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History of Province
Your Newfoundland and Labrador hosts are well versed in the province’s aboriginal lore. The province’s European history may go back to St. Brendan (believed to have lived from A.D. 489-577). His legend describes how he left Ireland near the end of his life to plant the seeds of Christianity in a far western isle. This legend which tells of ice castles (icebergs) may have been known by the European explorers, including Columbus and Cabot, who followed Brendan westward nine centuries later. Brendan himself apparently believed he was going to rediscover lands already visited by his predecessors including the early saint Mernoc. Nobody knows the actual fate of St. Brendan; but near L’Anse aux Meadows a lichen-covered stone with a mysterious type of writing has been found. The etching on this stone resembles an ancient Irish or Celtic style of writing that died out in the fifth or sixth century. The stone’s covering of slow growing lichens proves that the etchings are hundreds of years old. Our Wildland Tour leaders suspect that the markings are aboriginal (abut 1000 years old) but some academic articles have suggested this “Ogham Stone” may have been chiseled by St. Brendan the Navigator, the first Irish Saint. The sagas or oral stories of the Norse are far more reliable and tell of Bjarni Herjulfsson, a Viking who was blown off course while traveling between Iceland and Greenland in 986. His reports of a wooded coastline were an irresistible lure to the timber-poor Norse. Leif Erikson, also called “Leif the Lucky,” following Bjarni’s route, became the first Viking to land in “Vinland.” Here he built sod houses and established the only known Norse settlement in the New World around the year 1000. The sagas describe how Leif the Lucky and later Norse settlers traded and sometimes fought with people they called “skraelings.” The sagas say at least one child, Snorri Karlsefni, was born in Vinland before the settlement was abandoned. Although there are no other records of settlement, it is known that the Greenland Norse continued to visit Vinland occasionally as late as 1347. A century later, European fishermen were travelling to Iceland and other sites with Norse inhabitants. Norse settlements in Europe were another point of frequent contact. Some historians believe the continued connection between the Norse and other Europeans helped inspire the voyages of Columbus and Cabot.
Cabot’s voyage to Newfoundland was the first historically documented trip of the age to North America and has long interested historians. In 1997, Newfoundland and Bristol, England celebrated the 500th anniversary of Cabot’s voyage. In May of 1497, John Cabot (really Giovanni Caboto, an Italian citizen) and his crew of 18 to 20 men, under commission from King Henry VII, set sail from Bristol aboard The Matthew to discover a western route to the Far East. Unbeknownst to the explorers of the day, North America was in the way, so instead Cabot discovered Newfoundland, with its bountiful supply of codfish. It took The Matthew 35 days to cross the North Atlantic, after which Cabot and his men spent 30 days circumnavigating the Island of Newfoundland.
The story of Cabot, his landing at Bonavista, and his exploration of the “New-Founde-Lande” threw fuel on the flame of exploration lit by Columbus. In 1500 the Portuguese explorer Gaspar Corte-Real sailed into St. John’s Harbour on St. John’s Day, possibly giving the future city and the sheltered harbour its name. By this time all Europe’s major powers had started their plans for exploring and exploiting the New World. Corte-Real himself, like many of the early sailors who followed him, explored the coast before returning to Europe with Beothuk (native Newfoundland Indian) slaves.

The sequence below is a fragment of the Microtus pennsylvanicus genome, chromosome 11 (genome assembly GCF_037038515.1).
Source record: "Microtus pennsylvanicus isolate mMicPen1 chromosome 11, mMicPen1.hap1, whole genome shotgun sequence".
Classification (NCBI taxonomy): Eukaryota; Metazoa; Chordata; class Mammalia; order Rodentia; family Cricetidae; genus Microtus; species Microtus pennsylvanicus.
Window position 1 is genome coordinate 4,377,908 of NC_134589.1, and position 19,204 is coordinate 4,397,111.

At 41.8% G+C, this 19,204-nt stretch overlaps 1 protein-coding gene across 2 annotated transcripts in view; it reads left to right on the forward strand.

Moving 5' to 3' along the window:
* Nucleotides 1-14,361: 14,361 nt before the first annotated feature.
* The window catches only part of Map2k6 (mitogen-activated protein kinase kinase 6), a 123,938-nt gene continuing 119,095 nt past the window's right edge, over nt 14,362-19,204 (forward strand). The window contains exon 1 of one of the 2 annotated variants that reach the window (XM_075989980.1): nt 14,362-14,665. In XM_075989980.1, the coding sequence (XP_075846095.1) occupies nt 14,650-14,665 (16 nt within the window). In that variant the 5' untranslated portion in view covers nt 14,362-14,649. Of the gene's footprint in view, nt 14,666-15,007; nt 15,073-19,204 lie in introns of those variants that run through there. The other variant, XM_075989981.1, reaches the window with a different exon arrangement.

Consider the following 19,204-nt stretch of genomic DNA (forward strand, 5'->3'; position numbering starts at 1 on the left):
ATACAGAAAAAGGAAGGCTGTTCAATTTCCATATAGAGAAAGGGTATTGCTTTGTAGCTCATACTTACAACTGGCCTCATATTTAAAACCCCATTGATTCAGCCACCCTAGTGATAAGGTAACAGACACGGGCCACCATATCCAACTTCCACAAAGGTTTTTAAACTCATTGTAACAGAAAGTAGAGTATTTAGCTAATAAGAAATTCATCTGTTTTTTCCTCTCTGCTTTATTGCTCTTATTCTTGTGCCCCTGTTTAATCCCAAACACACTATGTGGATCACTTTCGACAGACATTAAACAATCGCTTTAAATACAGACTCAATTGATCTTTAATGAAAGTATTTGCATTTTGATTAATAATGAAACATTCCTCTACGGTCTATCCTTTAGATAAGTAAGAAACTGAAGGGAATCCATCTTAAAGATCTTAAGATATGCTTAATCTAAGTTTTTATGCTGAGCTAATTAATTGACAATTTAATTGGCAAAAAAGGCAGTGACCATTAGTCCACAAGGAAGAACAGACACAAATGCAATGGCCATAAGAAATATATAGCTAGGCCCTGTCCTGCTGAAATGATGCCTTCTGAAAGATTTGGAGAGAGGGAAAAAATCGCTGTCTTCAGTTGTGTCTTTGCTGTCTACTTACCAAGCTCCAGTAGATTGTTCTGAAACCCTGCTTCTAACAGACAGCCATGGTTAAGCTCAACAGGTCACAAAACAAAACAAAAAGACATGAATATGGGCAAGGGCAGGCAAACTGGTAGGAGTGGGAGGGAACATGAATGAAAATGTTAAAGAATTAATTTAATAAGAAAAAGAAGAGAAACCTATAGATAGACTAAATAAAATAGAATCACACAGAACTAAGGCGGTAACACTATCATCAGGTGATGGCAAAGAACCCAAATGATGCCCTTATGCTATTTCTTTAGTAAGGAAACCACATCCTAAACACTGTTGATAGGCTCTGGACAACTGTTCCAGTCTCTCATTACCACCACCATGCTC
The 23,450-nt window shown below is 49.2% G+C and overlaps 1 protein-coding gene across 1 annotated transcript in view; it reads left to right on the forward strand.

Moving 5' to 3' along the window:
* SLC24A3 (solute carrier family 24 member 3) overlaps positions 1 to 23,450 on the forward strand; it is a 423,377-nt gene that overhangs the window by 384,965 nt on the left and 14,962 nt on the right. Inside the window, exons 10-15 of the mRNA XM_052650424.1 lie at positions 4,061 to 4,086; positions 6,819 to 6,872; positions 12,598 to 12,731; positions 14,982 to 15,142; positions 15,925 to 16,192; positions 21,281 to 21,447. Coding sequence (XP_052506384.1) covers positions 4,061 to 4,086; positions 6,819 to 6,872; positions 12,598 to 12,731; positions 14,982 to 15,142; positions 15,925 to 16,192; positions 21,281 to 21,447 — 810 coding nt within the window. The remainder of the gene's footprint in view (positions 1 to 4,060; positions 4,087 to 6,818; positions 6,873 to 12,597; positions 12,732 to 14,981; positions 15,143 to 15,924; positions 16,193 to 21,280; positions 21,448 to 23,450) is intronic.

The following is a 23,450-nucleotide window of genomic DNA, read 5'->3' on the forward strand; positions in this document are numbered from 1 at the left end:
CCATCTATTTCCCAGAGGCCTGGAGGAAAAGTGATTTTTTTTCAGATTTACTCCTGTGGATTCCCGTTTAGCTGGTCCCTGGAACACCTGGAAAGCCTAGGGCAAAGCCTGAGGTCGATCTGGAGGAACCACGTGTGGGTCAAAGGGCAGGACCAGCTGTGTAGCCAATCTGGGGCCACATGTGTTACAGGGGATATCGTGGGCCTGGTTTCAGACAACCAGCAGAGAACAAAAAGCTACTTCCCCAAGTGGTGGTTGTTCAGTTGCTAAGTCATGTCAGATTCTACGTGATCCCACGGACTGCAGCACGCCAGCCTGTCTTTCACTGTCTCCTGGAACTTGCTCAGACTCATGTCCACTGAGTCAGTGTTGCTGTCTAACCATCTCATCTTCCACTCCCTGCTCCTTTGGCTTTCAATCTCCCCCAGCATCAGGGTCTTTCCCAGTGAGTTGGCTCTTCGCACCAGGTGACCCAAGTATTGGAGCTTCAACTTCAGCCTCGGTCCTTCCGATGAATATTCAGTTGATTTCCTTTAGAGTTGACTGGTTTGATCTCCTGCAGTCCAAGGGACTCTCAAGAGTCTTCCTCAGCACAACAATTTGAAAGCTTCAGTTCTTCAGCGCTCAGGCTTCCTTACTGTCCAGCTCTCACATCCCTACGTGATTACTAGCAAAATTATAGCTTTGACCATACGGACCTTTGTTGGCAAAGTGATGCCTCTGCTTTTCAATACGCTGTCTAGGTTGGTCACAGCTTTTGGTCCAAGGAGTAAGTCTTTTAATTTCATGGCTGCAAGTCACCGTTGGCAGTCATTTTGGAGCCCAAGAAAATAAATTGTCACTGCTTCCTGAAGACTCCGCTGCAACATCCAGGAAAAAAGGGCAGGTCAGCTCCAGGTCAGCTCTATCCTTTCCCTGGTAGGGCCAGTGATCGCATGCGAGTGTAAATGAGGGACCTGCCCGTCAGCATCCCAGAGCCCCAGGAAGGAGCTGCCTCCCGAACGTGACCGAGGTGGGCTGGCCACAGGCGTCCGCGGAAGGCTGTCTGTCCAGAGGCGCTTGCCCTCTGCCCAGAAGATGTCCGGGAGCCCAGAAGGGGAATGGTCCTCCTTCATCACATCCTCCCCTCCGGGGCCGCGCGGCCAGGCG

Less than a century after Corte-Real and Cabot, Sir Humphrey Gilbert claimed the Island of Newfoundland in the name of Queen Elizabeth I, reaffirming British ownership. On King’s Beach, St. John’s Harbour, in 1583, he established Britain’s first colonial government overseas. The British Empire was born.
Several cities including St. John’s, Newfoundland, lay claim to the title of “oldest city in North America.” While some cities may boast historic documents slightly older than those of St. John’s, there is no doubt that the most easterly harbour in North America, located closest to the richest fishing grounds in the known world, was used many years before any other North American site. This closeness to Europe, the economic importance of fish, and the rich fishing grounds inspired fishing families to visit and settle the New-Founde-Lande years before other North American communities were formed. Settlement in Newfoundland was originally outlawed; but rather than risk dangerous trans-Atlantic crossings, the first families preferred to build illegal homes in the New World.
Life was difficult in the early days of settlement — disease and malnutrition were constant enemies of the first St. John’s people. For over a century, the fishery was almost the only economic activity. But the politics of the emerging European powers played the most dramatic role in the city’s development. In 1665 the Dutch plundered St. John’s, and a second attempt in 1673 was beaten back by English merchants. Later that same year, the merchants fought off a squadron of marauding pirates.
Next came a series of bitter battles between the English and French for control of St. John’s and the rest of the island. In 1696 and again in 1708 the French captured St. John’s and burned it to the ground. After this second defeat, the English rebuilt the town with stronger fortifications, and garrisons of soldiers were permanently stationed within its walls. During these days, St. John’s was not the sort of spot one would visit for a family vacation. Brothels and taverns built for the entertainment of soldiers and sailors were perhaps the two most common types of buildings.
St. John’s was captured by the French for the last time in 1762, but it was quickly retaken by British troops sailing from Halifax. After this victory, several strong forts were built and manned by garrisons of British troops who stayed in the city until 1871. Most of the old forts are gone, but the flavour of that time can still be savoured at the Quidi Vidi Battery that guards Quidi Vidi Village and the Queen’s Battery on Signal Hill.